Time to talk variation: on a slow train home
I happened upon a very slow train ride home tonight and it got me thinking about variation.
My first train had technical faults beyond the capability of anyone to fix (it seemed) the train was cancelled. This does not happen often so we can attribute this to special cause variation. The train company need to find the problem and fix it. Time for focused root cause analysis to find and fix the problem.
My second train was delayed, by 15 mins (it was a big deal on a wet platform). The reason given for the delay was wet rails. Now I know it rains a lot here so can we call this special cause – no. This is common cause variation, it could happen at any time and there is nothing we can do to stop the rain. Common cause variation is to be expected. So we need to gather the data and understand how often the train is late. My handy train app informed me the trains on that route were 13mins late all day. This is incredible, especially when I then found train number 3 also delayed, wet rails are a BIG problem.
What does all this mean? Should I take a different form of transport? Based on special cause no, it is a freak occurrence, a one off I will again take that train. For train 2 and 3 though they were effected by common cause variation so I need to take this into account when I travel again, especially over winter when I suspect we will have a lot of rain.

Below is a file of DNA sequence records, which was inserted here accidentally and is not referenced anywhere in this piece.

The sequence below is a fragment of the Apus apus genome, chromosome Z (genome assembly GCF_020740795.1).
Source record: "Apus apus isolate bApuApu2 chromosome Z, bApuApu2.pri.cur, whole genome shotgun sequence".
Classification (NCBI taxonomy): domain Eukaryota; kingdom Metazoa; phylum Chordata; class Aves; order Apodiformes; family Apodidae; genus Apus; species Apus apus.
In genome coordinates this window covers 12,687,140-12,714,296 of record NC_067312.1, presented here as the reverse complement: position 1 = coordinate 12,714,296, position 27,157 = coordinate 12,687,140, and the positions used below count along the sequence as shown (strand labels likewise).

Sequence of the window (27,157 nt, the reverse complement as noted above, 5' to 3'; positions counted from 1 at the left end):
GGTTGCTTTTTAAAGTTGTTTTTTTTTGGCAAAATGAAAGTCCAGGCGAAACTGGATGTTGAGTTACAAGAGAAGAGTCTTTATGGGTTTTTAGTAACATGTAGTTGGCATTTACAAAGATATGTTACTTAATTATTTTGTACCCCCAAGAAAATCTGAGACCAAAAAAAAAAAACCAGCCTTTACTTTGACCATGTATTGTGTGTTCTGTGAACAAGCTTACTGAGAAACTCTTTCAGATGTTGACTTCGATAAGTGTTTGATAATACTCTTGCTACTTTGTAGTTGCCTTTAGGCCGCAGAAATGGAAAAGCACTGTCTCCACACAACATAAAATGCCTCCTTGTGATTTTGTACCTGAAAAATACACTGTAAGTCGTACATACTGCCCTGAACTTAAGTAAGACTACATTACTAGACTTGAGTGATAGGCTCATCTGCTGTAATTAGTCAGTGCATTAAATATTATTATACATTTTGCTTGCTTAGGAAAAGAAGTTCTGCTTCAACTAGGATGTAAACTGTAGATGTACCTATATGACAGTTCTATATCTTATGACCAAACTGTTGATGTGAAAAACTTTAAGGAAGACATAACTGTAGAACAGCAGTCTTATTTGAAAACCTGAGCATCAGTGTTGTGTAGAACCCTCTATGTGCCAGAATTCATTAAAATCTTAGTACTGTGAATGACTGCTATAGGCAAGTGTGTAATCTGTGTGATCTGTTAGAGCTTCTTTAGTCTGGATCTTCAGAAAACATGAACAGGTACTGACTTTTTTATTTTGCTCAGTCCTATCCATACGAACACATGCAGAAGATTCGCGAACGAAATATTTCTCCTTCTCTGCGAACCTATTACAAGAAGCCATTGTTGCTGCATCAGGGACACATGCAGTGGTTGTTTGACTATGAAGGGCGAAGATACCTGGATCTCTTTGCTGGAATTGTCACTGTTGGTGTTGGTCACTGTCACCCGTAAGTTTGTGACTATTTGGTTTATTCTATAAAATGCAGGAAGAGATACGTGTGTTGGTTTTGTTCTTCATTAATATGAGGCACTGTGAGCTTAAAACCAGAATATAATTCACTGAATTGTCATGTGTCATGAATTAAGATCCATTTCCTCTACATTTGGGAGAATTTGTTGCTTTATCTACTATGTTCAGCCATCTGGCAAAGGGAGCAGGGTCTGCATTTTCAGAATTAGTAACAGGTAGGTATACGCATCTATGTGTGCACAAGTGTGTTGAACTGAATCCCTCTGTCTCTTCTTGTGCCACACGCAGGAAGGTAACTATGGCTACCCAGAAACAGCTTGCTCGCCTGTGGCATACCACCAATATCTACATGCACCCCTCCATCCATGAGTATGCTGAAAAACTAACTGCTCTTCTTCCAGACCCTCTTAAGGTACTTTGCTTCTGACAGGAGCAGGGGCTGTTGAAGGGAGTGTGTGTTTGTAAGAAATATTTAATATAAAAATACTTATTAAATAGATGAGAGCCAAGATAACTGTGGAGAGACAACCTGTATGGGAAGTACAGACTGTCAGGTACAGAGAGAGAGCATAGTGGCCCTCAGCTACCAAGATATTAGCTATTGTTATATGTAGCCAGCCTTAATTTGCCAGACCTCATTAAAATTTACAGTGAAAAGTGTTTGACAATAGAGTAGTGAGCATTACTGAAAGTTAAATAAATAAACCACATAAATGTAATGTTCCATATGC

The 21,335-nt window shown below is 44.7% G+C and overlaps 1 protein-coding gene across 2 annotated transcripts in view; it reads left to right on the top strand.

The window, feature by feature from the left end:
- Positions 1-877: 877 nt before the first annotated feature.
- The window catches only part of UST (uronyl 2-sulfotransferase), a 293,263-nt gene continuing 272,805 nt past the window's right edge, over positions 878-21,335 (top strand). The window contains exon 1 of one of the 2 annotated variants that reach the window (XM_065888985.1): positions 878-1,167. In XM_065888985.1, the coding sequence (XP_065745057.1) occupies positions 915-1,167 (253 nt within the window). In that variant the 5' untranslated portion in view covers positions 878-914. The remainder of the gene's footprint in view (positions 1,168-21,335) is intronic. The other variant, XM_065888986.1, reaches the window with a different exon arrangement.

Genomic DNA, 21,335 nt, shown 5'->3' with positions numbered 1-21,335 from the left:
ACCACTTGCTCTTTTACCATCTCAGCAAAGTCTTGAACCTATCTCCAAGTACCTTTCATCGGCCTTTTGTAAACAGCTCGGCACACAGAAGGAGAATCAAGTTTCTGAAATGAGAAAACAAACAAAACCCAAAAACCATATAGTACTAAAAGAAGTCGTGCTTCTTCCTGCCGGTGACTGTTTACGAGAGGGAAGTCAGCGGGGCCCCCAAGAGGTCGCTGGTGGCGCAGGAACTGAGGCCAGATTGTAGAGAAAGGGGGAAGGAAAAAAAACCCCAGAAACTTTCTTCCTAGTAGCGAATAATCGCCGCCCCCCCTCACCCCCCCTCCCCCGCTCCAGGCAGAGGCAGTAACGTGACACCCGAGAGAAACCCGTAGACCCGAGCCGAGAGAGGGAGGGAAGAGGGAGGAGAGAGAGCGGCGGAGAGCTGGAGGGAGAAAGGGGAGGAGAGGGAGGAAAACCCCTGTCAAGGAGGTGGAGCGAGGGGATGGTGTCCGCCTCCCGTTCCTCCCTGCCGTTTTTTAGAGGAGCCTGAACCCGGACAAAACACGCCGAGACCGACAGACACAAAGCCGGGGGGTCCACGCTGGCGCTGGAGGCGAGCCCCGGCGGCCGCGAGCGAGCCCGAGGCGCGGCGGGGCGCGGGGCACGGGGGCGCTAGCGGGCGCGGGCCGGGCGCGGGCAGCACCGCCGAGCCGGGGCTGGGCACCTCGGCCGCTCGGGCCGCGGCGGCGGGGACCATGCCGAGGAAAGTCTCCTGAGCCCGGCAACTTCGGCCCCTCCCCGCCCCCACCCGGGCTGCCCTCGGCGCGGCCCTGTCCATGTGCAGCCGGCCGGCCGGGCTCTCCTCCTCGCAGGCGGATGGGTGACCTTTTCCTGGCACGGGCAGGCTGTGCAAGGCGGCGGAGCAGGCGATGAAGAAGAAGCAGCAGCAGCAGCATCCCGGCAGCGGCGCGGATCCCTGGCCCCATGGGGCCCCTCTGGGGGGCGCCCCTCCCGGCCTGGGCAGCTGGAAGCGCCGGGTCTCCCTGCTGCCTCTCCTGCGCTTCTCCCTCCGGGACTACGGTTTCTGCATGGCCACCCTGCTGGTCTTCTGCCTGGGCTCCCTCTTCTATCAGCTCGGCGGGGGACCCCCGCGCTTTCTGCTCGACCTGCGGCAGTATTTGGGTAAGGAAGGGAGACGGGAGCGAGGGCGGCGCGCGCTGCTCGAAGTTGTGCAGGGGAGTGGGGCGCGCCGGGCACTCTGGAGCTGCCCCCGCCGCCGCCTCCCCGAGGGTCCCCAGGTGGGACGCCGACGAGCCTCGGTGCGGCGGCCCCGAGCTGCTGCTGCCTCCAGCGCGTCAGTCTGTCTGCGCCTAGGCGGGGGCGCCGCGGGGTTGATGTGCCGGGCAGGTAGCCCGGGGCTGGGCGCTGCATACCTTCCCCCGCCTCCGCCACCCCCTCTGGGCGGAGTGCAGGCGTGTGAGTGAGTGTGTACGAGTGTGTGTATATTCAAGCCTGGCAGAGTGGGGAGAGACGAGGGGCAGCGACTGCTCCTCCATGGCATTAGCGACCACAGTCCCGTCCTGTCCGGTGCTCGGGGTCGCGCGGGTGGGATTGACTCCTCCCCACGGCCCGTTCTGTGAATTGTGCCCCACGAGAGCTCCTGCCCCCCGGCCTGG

What then does this mean for our processes? If we react to common cause variation we will almost certainly make matters worse because this is tampering. If we react to common cause as though something special is happening then we become part of the problem. Deming describes this very well in his funnel experiment, by reacting to common cause as though it is a special cause we introduce chaos, the process will swing from one extreme to another and give us more out of control points. If this was my process, firstly I would find and fix special cause. Second I would plot the data on a control chart to see if there really is a need to improve the process.
There is certainly food for thought for UK train companies.